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Stardust DVD Review

Stardust movie poster Stardust

Theatrical Release: August 10, 2007 / Running Time: 128 Minutes / Rating: PG-13

Director: Matthew Vaughn / Writers: Jane Goldman, Matthew Vaughn (screenplay); Neil Gaiman (novel)

Cast: Claire Danes (Yvaine), Charlie Cox (Tristan), Sienna Miller (Victoria), Ricky Gervais (Ferdy the Fence), Jason Flemyng (Primus), Mark Strong (Septimus), Rupert Everett (Secundus), Peter O'Toole (King), Michelle Pfeiffer (Lamia), Robert De Niro (Captain Shakespeare), Sarah Alexander (Empusa), Melanie Hill (Ditchwater Sal), Joanna Scanlan (Mormo), Kate Magowan (Slave Girl/Una), David Kelly (Guard), Nathaniel Parker (Dunstan), Dexter Fletcher (Skinny Pirate), Henry Cavill (Humphrey), David Walliams (Sextus), Mark Heap (Tertius), Mark Williams (Billy), Ian McKellen (Narrator), Ben Barnes (Young Dunstan)

Buy Stardust from Amazon.com: Widescreen DVD • Fullscreen DVD • HD DVD

The film Stardust is a refreshing and delightful new entry to the fantasy genre. Released during a summer that extended today's most visible and profitable fantasy movie series, Stardust is both more accessible and less in-your-face than the dense, some-reading-required Harry Potter tales and self-aware Shrek comedies. Though you wouldn't have any real reason to suspect it, Stardust stands out as one of the year's purest and surest forms of escapist entertainment.

Like so many fantasies, this one has its origins in print.
But unlike Lord of the Rings, the source text isn't some half-century-old book that multiple generations consider sacred; Stardust is adapted from the 1998 novel of the same name written by Neil Gaiman, an author with a background in comic books who here serves as producer. Surely, there was something liberating in choosing a recent novel that wasn't even a bestseller. While it may not have helped draw crowds to theaters, it did eliminate the fervor of readers demanding fidelity and absolute thoroughness.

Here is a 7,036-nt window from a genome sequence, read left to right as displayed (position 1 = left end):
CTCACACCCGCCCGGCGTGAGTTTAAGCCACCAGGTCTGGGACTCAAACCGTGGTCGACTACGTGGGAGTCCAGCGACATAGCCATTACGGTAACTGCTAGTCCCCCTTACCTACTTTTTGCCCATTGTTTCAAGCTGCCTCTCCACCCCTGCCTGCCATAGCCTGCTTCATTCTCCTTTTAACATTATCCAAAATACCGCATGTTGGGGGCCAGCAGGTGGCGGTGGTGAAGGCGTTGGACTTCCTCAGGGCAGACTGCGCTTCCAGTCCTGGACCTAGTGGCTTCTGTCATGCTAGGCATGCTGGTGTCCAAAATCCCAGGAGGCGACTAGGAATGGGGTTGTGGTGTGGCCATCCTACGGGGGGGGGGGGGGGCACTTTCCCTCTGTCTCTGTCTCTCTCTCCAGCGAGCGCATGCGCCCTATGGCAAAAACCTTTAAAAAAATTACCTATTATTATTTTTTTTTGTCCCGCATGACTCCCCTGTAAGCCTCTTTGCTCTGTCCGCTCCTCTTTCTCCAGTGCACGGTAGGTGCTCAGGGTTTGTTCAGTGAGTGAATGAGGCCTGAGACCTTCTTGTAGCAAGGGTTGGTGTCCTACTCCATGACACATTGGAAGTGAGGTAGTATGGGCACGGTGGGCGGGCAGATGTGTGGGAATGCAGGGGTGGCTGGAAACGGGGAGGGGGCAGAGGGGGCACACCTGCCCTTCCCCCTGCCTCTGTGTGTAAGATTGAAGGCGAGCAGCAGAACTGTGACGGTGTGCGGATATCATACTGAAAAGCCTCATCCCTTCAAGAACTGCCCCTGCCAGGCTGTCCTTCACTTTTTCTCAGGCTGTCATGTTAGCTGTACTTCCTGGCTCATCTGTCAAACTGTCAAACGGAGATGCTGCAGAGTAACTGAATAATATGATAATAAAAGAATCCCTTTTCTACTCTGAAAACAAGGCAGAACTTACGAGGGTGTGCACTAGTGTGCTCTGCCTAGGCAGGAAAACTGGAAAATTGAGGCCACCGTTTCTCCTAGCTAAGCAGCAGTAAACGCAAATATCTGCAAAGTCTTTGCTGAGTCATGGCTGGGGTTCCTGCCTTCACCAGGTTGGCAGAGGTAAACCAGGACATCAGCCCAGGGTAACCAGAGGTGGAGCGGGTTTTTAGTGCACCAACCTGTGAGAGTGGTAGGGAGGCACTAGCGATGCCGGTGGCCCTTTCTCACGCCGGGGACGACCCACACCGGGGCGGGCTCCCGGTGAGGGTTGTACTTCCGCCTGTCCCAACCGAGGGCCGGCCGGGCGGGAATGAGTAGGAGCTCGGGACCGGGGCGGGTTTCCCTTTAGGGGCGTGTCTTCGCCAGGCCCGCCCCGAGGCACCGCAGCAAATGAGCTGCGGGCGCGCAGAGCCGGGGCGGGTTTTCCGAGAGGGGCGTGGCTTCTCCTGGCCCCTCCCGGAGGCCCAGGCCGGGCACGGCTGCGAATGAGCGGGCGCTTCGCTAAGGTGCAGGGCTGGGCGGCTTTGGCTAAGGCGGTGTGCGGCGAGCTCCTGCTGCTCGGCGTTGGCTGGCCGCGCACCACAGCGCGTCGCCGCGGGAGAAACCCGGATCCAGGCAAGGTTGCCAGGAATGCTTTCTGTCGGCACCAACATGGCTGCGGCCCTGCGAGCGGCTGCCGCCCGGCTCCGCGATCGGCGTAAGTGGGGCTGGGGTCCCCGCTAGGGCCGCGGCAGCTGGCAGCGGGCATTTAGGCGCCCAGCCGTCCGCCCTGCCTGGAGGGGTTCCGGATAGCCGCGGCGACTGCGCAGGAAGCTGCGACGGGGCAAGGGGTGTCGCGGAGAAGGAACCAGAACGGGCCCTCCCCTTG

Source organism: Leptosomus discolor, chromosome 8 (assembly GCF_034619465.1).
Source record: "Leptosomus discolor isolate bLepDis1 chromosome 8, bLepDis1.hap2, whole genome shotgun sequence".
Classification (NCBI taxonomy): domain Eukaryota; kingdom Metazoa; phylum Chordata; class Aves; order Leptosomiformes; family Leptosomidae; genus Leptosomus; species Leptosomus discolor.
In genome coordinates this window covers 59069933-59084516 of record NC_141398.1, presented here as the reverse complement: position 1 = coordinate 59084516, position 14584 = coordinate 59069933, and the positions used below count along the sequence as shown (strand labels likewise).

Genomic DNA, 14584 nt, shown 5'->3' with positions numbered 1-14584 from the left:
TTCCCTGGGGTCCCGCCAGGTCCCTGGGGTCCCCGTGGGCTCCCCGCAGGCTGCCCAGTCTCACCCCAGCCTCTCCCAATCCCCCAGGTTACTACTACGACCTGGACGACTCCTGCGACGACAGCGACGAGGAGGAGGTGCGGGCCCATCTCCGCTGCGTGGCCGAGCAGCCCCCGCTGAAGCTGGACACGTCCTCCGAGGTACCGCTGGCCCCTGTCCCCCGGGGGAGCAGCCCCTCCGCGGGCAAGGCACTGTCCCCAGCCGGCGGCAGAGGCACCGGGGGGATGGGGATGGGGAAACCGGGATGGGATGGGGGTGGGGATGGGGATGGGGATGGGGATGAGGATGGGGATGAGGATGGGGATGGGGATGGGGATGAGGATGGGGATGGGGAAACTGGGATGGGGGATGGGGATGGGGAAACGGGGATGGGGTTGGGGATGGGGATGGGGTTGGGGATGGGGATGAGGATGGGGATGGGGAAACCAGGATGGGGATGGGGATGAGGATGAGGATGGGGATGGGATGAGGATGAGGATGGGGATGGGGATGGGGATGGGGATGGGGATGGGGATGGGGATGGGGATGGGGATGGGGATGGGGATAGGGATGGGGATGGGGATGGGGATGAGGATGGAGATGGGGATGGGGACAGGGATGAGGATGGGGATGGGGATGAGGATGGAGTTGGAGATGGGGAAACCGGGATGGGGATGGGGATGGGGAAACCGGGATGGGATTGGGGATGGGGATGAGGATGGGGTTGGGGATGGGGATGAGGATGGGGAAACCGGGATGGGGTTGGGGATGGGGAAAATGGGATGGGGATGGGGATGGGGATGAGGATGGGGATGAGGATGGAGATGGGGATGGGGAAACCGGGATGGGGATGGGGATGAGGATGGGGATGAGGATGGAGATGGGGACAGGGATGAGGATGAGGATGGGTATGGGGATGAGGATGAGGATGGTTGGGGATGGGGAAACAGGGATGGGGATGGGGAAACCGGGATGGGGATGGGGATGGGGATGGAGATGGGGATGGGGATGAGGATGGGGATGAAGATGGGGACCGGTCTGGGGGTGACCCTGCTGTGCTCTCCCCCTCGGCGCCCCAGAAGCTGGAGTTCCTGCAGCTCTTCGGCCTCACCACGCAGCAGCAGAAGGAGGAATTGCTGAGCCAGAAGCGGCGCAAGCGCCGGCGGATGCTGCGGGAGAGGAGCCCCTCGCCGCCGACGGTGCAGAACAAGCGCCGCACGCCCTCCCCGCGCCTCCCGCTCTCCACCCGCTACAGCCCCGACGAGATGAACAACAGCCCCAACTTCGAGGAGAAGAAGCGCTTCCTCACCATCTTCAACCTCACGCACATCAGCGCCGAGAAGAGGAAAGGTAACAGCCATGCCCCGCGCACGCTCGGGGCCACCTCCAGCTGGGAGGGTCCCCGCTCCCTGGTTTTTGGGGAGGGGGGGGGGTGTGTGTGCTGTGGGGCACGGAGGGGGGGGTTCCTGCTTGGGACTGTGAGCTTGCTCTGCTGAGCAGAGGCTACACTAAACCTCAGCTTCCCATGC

Stardust is fairly straightforward in that it centers on a single story, the search for a fallen star that promises something special for those looking for it. The film approaches this plot from a variety of different angles, giving us enough to appreciate the diverse characters in need and their motivations.

Protagonist Tristan (Charlie Cox) and fallen star Yvaine (Claire Danes) are tied up back-to-back in "Stardust." Rendered (relatively) young and beautiful again, Lamia (Michelle Pfeiffer) tries to track down the fallen star, while her costume contends for the Best Supporting Garment award.

Our attentions lie chiefly with Tristan (Charlie Cox), the protagonist whose unique origins open the film. He is the child of a human man and a magical woman brought together when the former crosses the guarded wall for which his quaint village is named and enters into the enchanted land of Faerie. Now grown-up, Tristan longs to meet his unknown mother, but instead becomes the first on the scene of the falling star. No mere ball of gas, the star is a young lady named Yvaine (Claire Danes). The two become partners on a journey, with Tristan's initial plan being to fulfill his promise by bringing back the star (i.e. Yvaine) to a not so smitten young woman (Sienna Miller) he thinks he loves.

Seeking the star are three decrepit witches who yearn to be young and beautiful once again, something that a simple heart removal can provide. Winning their odd version of drawing straws, one of them (Michelle Pfeiffer), named Lamia for the film, gets to temporarily restore herself to a more presentable state in order to pursue the star with a minimum of magic. Yvaine also becomes a target to the adult sons of a bed-ridden King (Peter O'Toole). Originally numbered seven, most of the brothers now exist as observant spirits, looking as unsightly as at the instance of their premature deaths and stuck in limbo until the crown of Stormhold is inherited. The living members of the dwindling clan, including Septimus (Mark Strong) and Primus (Jason Flemyng), make no veil of brotherhood as they chase and connive to retrieve a gem that's the key to the throne.

Adventure, romance, and the fantastic are all blended seamlessly as Stardust's involving multi-layered plot unfolds in an inspired and well-paced manner. Even the most enchanting cinematic fantasies of recent years tend to have some noticeable drawbacks, whether it's in overstuffed plots, overreliance on spectacle, or just general bloat. I can't make any of these charges against Stardust, which remains light on its feet and extremely entertaining throughout.